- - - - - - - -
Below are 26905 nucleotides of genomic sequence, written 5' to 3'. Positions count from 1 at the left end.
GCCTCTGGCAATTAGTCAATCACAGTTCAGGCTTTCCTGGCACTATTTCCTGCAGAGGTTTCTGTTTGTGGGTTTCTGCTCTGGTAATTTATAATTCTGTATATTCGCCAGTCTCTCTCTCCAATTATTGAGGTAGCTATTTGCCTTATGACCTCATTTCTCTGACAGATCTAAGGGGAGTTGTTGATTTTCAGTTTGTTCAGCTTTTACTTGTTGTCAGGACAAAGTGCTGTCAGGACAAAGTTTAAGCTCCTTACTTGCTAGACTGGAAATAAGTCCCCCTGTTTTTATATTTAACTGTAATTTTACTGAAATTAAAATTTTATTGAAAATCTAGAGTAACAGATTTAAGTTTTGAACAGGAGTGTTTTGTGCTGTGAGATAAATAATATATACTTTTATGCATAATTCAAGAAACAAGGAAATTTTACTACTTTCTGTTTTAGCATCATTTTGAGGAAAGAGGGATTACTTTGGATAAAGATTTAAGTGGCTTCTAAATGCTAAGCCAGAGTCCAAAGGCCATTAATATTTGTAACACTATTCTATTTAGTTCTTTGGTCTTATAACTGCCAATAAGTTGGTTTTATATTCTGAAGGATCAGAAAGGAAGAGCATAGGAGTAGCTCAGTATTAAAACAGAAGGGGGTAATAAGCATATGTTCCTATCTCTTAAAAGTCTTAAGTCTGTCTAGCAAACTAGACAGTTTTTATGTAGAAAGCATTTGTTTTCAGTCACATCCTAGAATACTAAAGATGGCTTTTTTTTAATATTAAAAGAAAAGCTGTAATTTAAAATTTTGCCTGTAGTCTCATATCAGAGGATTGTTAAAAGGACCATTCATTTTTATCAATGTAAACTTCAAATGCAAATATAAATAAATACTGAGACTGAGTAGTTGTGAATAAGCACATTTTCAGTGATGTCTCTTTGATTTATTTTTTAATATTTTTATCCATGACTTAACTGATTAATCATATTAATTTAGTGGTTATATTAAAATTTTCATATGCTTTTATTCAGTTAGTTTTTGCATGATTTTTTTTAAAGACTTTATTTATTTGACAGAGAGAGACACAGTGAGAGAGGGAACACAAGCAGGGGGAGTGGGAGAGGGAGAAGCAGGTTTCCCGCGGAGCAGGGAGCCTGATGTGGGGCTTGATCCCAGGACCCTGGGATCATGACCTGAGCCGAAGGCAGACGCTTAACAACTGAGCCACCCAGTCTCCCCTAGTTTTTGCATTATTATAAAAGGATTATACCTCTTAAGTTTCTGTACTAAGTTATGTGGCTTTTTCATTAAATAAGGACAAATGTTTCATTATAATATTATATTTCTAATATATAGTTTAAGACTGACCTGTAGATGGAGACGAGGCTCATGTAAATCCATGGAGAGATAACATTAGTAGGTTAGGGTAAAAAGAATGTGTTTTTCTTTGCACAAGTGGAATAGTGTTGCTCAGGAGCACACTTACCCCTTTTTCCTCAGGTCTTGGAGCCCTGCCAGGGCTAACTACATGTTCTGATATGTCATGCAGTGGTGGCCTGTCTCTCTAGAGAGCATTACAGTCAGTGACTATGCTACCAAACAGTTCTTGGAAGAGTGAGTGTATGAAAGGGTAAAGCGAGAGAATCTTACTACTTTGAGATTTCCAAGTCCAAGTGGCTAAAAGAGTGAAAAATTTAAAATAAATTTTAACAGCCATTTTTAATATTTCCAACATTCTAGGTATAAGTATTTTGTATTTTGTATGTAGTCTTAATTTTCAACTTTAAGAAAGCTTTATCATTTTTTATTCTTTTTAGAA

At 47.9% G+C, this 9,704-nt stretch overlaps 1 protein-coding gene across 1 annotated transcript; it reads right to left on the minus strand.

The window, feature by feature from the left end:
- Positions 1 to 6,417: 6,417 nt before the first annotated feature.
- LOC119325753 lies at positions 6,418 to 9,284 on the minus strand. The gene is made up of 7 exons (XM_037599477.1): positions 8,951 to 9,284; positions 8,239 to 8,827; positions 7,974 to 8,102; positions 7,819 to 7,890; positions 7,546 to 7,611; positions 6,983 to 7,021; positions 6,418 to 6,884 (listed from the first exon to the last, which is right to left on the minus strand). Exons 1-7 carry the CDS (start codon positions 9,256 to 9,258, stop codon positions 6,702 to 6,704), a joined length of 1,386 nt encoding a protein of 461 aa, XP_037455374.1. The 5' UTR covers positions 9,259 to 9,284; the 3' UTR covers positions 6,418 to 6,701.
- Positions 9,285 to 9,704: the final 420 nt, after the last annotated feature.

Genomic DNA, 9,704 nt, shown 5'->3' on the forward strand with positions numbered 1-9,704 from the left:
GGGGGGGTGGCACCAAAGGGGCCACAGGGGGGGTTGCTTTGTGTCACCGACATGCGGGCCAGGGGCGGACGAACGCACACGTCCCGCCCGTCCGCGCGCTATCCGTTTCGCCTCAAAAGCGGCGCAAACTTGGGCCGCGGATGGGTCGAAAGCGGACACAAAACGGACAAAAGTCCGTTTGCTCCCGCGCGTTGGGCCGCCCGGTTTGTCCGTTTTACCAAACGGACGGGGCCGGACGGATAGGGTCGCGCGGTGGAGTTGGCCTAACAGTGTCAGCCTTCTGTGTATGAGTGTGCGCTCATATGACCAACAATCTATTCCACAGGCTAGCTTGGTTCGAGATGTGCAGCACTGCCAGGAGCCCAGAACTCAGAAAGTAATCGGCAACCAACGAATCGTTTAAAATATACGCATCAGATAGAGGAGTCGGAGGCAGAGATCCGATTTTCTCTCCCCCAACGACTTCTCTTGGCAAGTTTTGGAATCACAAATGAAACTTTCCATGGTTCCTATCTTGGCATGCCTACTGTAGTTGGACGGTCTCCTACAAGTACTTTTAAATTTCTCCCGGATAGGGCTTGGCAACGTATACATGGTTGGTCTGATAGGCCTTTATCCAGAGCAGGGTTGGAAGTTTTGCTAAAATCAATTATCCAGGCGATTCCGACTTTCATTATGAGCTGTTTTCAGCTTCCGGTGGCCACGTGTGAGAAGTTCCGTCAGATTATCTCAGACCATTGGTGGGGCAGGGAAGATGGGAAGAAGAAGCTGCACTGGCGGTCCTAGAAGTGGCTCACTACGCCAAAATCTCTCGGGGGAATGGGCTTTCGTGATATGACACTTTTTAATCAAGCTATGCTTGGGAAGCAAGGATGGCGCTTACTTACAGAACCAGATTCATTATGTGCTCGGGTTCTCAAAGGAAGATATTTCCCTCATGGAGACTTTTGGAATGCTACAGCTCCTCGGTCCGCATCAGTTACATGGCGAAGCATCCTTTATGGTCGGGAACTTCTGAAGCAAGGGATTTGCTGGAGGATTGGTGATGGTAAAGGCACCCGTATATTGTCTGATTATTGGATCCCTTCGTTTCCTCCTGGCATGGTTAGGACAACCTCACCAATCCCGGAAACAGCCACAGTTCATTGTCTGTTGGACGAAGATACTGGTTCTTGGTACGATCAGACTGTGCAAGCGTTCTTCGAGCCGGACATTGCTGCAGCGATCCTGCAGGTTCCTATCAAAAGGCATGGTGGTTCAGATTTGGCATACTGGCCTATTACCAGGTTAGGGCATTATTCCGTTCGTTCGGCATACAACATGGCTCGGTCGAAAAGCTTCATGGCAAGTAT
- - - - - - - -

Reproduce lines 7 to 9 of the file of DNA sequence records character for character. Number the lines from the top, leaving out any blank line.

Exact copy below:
- Positions 9,285 to 9,704: the final 420 nt, after the last annotated feature.

Genomic DNA, 9,704 nt, shown 5'->3' on the forward strand with positions numbered 1-9,704 from the left:
GGGGGGGTGGCACCAAAGGGGCCACAGGGGGGGTTGCTTTGTGTCACCGACATGCGGGCCAGGGGCGGACGAACGCACACGTCCCGCCCGTCCGCGCGCTATCCGTTTCGCCTCAAAAGCGGCGCAAACTTGGGCCGCGGATGGGTCGAAAGCGGACACAAAACGGACAAAAGTCCGTTTGCTCCCGCGCGTTGGGCCGCCCGGTTTGTCCGTTTTACCAAACGGACGGGGCCGGACGGATAGGGTCGCGCGGTGGAGTTGGCCTAACAGTGTCAGCCTTCTGTGTATGAGTGTGCGCTCATATGACCAACAATCTATTCCACAGGCTAGCTTGGTTCGAGATGTGCAGCACTGCCAGGAGCCCAGAACTCAGAAAGTAATCGGCAACCAACGAATCGTTTAAAATATACGCATCAGATAGAGGAGTCGGAGGCAGAGATCCGATTTTCTCTCCCCCAACGACTTCTCTTGGCAAGTTTTGGAATCACAAATGAAACTTTCCATGGTTCCTATCTTGGCATGCCTACTGTAGTTGGACGGTCTCCTACAAGTACTTTTAAATTTCTCCCGGATAGGGCTTGGCAACGTATACATGGTTGGTCTGATAGGCCTTTATCCAGAGCAGGGTTGGAAGTTTTGCTAAAATCAATTATCCAGGCGATTCCGACTTTCATTATGAGCTGTTTTCAGCTTCCGGTGGCCACGTGTGAGAAGTTCCGTCAGATTATCTCAGACCATTGGTGGGGCAGGGAAGATGGGAAGAAGAAGCTGCACTGGCGGTCCTAGAAGTGGCTCACTACGCCAAAATCTCTCGGGGGAATGGGCTTTCGTGATATGACACTTTTTAATCAAGCTATGCTTGGGAAGCAAGGATGGCGCTTACTTACAGAACCAGATTCATTATGTGCTCGGGTTCTCAAAGGAAGATATTTCCCTCATGGAGACTTTTGGAATGCTACAGCTCCTCGGTCCGCATCAGTTACATGGCGAAGCATCCTTTATGGTCGGGAACTTCTGAAGCAAGGGATTTGCTGGAGGATTGGTGATGGTAAAGGCACCCGTATATTGTCTGATTATTGGATCCCTTCGTTTCCTCCTGGCATGGTTAGGACAACCTCACCAATCCCGGAAACAGCCACAGTTCATTGTCTGTTGGACGAAGATACTGGTTCTTGGTACGATCAGACTGTGCAAGCGTTCTTCGAGCCGGACATTGCTGCAGCGATCCTGCAGGTTCCTATCAAAAGGCATGGTGGTTCAGATTTGGCATACTGGCCTATTACCAGGTTAGGGCATTATTCCGTTCGTTCGGCATACAACATGGCTCGGTCGAAAAGCTTCATGGCAAGTAT